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Topic: Arduino life span? Best on/off intervals for long installations? (Read 1 time) previous topic - next topic

isaralynn

May 20, 2017, 06:08 pm Last Edit: May 20, 2017, 06:13 pm by isaralynn Reason: Added attachment
Hello! I have a project that will be part of a 2 month long exhibition.  This means the project will be active 5 days a week, 7 hours a day for 2 months.   I am concerned with how long the arduino fio (and the other components) that run the piece will last.  The piece uses a 12v 5amp power supply that connects to a circuit that powers an actuator and arduino fio.  The actuator is triggered frequently.  The full duration of the piece is 5 minutes long.

I was wondering if using a Short Period Repeat Cycle Outlet Timer would help sustain the life of the piece.  I could set it to be powered on for 5 minutes, then off for 3 minutes.  I was curious if powering the arduino off/on like that is actually good or bad?  Is it better to have the piece on for 30 straight minutes and then off for 10 minutes?  What are the best intervals, or do you have other solutions to prevent burn out?

I'm attaching a schematic of the circuit.  Sorry it's a little rough, and someone helped me build it, I'm kinda a newbie.


Delta_G

Tell us about the project.  The Arduino would be perfectly fine running constantly for 20 years or more, so 2 months is nothing.  What other components are you worried about?  For many components, on-off cycles are worse than just leaving them run. 
|| | ||| | || | ||  ~Woodstock

Please do not PM with technical questions or comments.  Keep Arduino stuff out on the boards where it belongs.

isaralynn

I guess aside from the arduino, I'm also worried about the regulator (Mosfet LD33CV) and the Converter 12V Step Down to 3.3V 3A. The circuit also uses some diodes, resistors, LEDs.  

I didn't know arduinos last that long.

This is the actuator I use: https://www.sciplus.com/p/power-door-lock_47851?ppc=shopping1&gclid=CjwKCAjw0v_IBRAEEiwA3--1Ns_CdPfrHjDO07MggrcYxsXgLbVF3r36c92kzk-WXWhfHaNFwLX1UBoCb1AQAvD_BwE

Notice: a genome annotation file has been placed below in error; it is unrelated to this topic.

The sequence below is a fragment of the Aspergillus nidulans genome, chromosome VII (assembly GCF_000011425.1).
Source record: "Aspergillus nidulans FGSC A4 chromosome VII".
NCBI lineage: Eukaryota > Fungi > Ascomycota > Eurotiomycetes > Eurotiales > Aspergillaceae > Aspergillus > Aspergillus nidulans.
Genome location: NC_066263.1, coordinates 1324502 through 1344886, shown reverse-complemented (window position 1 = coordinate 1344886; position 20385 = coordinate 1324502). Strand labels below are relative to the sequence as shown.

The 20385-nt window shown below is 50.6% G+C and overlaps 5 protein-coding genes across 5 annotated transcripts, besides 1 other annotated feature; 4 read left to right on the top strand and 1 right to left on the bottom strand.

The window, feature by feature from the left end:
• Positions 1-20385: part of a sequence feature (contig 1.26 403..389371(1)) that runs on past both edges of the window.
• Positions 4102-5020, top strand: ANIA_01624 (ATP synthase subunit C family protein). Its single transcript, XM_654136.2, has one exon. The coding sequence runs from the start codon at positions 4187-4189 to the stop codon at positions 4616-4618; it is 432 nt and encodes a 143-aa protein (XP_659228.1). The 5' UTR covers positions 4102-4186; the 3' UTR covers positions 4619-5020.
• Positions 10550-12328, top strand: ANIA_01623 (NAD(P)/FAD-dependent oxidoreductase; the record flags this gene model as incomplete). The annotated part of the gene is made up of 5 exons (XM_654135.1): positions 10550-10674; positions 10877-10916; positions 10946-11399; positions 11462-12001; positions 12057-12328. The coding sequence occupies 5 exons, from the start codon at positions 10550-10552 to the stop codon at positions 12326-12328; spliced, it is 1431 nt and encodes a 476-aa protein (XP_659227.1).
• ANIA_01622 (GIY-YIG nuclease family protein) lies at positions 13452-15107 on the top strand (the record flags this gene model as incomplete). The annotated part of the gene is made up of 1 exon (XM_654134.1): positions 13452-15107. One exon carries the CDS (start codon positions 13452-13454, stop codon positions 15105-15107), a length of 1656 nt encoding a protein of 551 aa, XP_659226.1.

Basically the piece uses an arduino fio with a blink sketch to trigger the actuator to make a kick drum pedal beat on a kick drum.  It's powered from a wall outlet.

Delta_G

That should run constantly for decades.  If the regulator gets hot then put a heat sink on it.  That's about the only thing you'd need to be concerned with. 
|| | ||| | || | ||  ~Woodstock

Please do not PM with technical questions or comments.  Keep Arduino stuff out on the boards where it belongs.

isaralynn

Great! I do already have a heat sink on the regulator.  So I guess it doesn't matter either way if I turn it on/off vs. just leave it running?  If I want a delay between when the sketch loops should I just factor in a delay at the end of the code, or turn the piece off?

Delta_G

Just stick a delay in there.  Power cycles would be worse than just leaving it on.
|| | ||| | || | ||  ~Woodstock

Please do not PM with technical questions or comments.  Keep Arduino stuff out on the boards where it belongs.

isaralynn


isaralynn

After being on for 56 minutes (and being triggered almost every second) I noticed my door lock actuator feels pretty warm.  Is that anything to worry about?

This is the actuator I use: https://www.sciplus.com/p/power-door-lock_47851?ppc=shopping1&gclid=CjwKCAjw0v_IBRAEEiwA3--1Ns_CdPfrHjDO07MggrcYxsXgLbVF3r36c92kzk-WXWhfHaNFwLX1UBoCb1AQAvD_BwE